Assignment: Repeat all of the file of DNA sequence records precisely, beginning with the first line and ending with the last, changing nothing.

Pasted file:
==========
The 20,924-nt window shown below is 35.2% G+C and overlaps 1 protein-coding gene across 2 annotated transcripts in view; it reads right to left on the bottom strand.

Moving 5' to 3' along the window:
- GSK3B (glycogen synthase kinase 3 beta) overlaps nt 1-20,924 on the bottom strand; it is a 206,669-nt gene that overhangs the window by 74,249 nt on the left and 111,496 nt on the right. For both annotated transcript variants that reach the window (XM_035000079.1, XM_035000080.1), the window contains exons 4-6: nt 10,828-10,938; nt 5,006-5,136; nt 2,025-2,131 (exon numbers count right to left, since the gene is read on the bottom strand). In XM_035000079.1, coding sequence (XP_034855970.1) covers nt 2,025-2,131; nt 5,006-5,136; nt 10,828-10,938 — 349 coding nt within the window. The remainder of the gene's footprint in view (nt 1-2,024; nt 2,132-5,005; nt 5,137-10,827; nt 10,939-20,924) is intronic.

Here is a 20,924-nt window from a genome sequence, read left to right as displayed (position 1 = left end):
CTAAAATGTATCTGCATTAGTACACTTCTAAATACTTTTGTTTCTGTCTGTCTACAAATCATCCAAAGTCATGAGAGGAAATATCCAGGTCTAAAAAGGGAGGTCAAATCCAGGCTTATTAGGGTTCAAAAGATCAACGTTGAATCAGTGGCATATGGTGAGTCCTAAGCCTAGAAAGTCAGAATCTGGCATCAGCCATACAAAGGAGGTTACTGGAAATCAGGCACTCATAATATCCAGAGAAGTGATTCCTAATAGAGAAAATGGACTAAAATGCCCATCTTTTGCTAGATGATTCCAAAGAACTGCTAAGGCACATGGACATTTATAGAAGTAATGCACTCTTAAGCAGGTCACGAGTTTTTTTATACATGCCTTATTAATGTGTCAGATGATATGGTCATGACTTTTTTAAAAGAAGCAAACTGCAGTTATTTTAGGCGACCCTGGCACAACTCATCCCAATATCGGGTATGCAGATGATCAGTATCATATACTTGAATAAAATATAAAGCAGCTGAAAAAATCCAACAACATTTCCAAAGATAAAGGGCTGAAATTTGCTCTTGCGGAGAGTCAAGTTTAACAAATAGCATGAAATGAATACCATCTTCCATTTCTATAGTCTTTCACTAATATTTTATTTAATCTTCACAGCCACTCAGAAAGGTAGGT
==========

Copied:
The 20,924-nt window shown below is 35.2% G+C and overlaps 1 protein-coding gene across 2 annotated transcripts in view; it reads right to left on the bottom strand.

Moving 5' to 3' along the window:
- GSK3B (glycogen synthase kinase 3 beta) overlaps nt 1-20,924 on the bottom strand; it is a 206,669-nt gene that overhangs the window by 74,249 nt on the left and 111,496 nt on the right. For both annotated transcript variants that reach the window (XM_035000079.1, XM_035000080.1), the window contains exons 4-6: nt 10,828-10,938; nt 5,006-5,136; nt 2,025-2,131 (exon numbers count right to left, since the gene is read on the bottom strand). In XM_035000079.1, coding sequence (XP_034855970.1) covers nt 2,025-2,131; nt 5,006-5,136; nt 10,828-10,938 — 349 coding nt within the window. The remainder of the gene's footprint in view (nt 1-2,024; nt 2,132-5,005; nt 5,137-10,827; nt 10,939-20,924) is intronic.

Here is a 20,924-nt window from a genome sequence, read left to right as displayed (position 1 = left end):
CTAAAATGTATCTGCATTAGTACACTTCTAAATACTTTTGTTTCTGTCTGTCTACAAATCATCCAAAGTCATGAGAGGAAATATCCAGGTCTAAAAAGGGAGGTCAAATCCAGGCTTATTAGGGTTCAAAAGATCAACGTTGAATCAGTGGCATATGGTGAGTCCTAAGCCTAGAAAGTCAGAATCTGGCATCAGCCATACAAAGGAGGTTACTGGAAATCAGGCACTCATAATATCCAGAGAAGTGATTCCTAATAGAGAAAATGGACTAAAATGCCCATCTTTTGCTAGATGATTCCAAAGAACTGCTAAGGCACATGGACATTTATAGAAGTAATGCACTCTTAAGCAGGTCACGAGTTTTTTTATACATGCCTTATTAATGTGTCAGATGATATGGTCATGACTTTTTTAAAAGAAGCAAACTGCAGTTATTTTAGGCGACCCTGGCACAACTCATCCCAATATCGGGTATGCAGATGATCAGTATCATATACTTGAATAAAATATAAAGCAGCTGAAAAAATCCAACAACATTTCCAAAGATAAAGGGCTGAAATTTGCTCTTGCGGAGAGTCAAGTTTAACAAATAGCATGAAATGAATACCATCTTCCATTTCTATAGTCTTTCACTAATATTTTATTTAATCTTCACAGCCACTCAGAAAGGTAGGT